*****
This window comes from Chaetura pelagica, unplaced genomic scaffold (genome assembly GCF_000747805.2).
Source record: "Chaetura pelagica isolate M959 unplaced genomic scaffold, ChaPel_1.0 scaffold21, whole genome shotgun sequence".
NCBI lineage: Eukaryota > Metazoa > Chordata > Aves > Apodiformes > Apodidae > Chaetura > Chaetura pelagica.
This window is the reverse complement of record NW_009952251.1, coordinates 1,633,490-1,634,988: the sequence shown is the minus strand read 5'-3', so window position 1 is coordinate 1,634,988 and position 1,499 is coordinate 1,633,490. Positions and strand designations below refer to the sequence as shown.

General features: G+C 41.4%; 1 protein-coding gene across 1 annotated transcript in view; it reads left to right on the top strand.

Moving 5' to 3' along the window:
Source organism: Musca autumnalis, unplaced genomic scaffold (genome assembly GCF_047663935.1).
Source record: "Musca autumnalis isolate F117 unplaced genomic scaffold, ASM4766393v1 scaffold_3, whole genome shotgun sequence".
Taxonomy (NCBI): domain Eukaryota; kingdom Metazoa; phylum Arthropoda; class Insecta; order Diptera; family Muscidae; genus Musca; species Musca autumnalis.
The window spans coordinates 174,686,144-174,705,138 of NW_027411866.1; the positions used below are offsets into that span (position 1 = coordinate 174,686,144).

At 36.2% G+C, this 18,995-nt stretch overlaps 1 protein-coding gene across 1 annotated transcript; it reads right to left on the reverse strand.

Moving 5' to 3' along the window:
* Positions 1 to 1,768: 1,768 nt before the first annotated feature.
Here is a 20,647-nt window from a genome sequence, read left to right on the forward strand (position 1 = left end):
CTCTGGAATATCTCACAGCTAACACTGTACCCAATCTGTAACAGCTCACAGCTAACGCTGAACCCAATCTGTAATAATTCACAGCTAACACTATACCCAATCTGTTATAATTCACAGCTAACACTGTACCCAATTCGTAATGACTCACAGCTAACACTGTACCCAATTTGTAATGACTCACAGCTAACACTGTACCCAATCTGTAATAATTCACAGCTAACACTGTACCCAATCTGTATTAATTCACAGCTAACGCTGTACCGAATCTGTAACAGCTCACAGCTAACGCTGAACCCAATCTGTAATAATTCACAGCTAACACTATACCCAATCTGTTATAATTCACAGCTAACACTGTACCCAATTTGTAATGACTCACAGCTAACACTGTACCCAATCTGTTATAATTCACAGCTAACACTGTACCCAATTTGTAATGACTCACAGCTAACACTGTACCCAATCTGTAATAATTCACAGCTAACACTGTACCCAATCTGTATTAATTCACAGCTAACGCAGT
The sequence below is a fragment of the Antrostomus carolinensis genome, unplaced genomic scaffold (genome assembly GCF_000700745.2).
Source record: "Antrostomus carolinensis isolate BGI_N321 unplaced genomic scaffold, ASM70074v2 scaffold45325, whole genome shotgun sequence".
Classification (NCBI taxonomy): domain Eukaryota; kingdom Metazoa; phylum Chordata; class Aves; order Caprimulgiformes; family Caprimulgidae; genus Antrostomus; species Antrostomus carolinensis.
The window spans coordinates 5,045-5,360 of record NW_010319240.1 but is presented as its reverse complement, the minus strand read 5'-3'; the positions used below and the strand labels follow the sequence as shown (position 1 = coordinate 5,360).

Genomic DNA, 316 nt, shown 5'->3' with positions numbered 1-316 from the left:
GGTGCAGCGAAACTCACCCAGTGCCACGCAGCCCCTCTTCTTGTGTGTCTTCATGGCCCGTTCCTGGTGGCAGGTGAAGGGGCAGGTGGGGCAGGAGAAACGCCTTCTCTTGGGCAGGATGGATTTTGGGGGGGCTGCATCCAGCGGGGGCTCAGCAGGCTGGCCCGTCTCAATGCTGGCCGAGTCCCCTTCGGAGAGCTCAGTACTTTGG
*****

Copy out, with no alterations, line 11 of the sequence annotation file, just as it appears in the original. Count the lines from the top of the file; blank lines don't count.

At 36.2% G+C, this 18,995-nt stretch overlaps 1 protein-coding gene across 1 annotated transcript; it reads right to left on the reverse strand.